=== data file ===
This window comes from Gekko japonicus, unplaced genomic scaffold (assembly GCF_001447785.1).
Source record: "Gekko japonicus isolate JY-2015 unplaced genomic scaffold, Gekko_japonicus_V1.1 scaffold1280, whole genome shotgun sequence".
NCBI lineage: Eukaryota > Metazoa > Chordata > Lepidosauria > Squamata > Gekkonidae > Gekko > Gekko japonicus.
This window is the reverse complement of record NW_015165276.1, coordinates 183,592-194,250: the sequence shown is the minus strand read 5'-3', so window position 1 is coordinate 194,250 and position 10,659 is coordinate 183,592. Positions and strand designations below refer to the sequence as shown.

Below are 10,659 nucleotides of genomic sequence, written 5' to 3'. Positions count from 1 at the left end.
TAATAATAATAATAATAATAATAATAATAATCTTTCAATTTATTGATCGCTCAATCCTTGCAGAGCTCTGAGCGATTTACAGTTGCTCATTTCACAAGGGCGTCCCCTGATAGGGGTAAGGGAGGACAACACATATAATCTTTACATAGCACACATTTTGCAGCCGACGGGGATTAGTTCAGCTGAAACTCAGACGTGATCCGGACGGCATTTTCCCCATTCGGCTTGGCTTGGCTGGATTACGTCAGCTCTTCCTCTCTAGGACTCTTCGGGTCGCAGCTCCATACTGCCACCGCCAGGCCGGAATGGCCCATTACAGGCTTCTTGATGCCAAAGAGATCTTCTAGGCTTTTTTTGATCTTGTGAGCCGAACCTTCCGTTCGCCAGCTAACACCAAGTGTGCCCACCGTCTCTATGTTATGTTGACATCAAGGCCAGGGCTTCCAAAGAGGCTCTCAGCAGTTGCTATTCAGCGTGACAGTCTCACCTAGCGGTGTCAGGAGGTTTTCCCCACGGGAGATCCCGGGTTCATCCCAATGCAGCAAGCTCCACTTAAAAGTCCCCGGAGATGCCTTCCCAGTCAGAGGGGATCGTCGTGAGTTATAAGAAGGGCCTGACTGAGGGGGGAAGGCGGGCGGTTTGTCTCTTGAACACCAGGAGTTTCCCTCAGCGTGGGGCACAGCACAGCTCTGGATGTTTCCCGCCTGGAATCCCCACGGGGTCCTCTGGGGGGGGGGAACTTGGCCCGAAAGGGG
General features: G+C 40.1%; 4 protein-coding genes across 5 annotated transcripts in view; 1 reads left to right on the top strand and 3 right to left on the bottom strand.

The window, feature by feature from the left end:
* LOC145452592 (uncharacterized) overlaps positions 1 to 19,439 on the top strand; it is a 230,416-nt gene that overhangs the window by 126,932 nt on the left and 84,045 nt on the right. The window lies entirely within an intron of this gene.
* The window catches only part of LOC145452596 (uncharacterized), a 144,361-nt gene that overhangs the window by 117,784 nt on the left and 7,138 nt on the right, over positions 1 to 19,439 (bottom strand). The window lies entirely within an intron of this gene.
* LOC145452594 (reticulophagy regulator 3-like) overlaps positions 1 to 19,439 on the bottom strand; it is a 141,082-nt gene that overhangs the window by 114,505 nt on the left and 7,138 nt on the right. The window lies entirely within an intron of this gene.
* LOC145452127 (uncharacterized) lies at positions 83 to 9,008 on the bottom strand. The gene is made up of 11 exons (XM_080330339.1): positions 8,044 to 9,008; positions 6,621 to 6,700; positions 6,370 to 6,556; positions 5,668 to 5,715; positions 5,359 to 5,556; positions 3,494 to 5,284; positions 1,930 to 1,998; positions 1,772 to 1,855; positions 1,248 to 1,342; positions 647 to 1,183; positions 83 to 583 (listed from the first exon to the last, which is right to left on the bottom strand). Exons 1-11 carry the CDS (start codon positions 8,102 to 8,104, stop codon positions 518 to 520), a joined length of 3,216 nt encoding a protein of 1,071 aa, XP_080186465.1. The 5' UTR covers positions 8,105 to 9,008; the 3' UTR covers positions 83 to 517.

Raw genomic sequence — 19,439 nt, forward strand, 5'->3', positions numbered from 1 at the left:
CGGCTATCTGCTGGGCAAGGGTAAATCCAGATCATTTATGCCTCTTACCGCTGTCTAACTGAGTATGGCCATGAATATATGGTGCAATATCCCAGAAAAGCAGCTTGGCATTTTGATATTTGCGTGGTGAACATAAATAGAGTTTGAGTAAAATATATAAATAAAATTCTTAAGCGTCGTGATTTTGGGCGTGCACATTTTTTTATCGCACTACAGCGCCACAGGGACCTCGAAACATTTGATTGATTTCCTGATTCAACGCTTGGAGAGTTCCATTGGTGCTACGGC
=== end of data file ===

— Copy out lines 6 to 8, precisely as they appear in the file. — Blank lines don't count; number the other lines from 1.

TAATAATAATAATAATAATAATAATAATAATCTTTCAATTTATTGATCGCTCAATCCTTGCAGAGCTCTGAGCGATTTACAGTTGCTCATTTCACAAGGGCGTCCCCTGATAGGGGTAAGGGAGGACAACACATATAATCTTTACATAGCACACATTTTGCAGCCGACGGGGATTAGTTCAGCTGAAACTCAGACGTGATCCGGACGGCATTTTCCCCATTCGGCTTGGCTTGGCTGGATTACGTCAGCTCTTCCTCTCTAGGACTCTTCGGGTCGCAGCTCCATACTGCCACCGCCAGGCCGGAATGGCCCATTACAGGCTTCTTGATGCCAAAGAGATCTTCTAGGCTTTTTTTGATCTTGTGAGCCGAACCTTCCGTTCGCCAGCTAACACCAAGTGTGCCCACCGTCTCTATGTTATGTTGACATCAAGGCCAGGGCTTCCAAAGAGGCTCTCAGCAGTTGCTATTCAGCGTGACAGTCTCACCTAGCGGTGTCAGGAGGTTTTCCCCACGGGAGATCCCGGGTTCATCCCAATGCAGCAAGCTCCACTTAAAAGTCCCCGGAGATGCCTTCCCAGTCAGAGGGGATCGTCGTGAGTTATAAGAAGGGCCTGACTGAGGGGGGAAGGCGGGCGGTTTGTCTCTTGAACACCAGGAGTTTCCCTCAGCGTGGGGCACAGCACAGCTCTGGATGTTTCCCGCCTGGAATCCCCACGGGGTCCTCTGGGGGGGGGGAACTTGGCCCGAAAGGGG
General features: G+C 40.1%; 4 protein-coding genes across 5 annotated transcripts in view; 1 reads left to right on the top strand and 3 right to left on the bottom strand.

The window, feature by feature from the left end: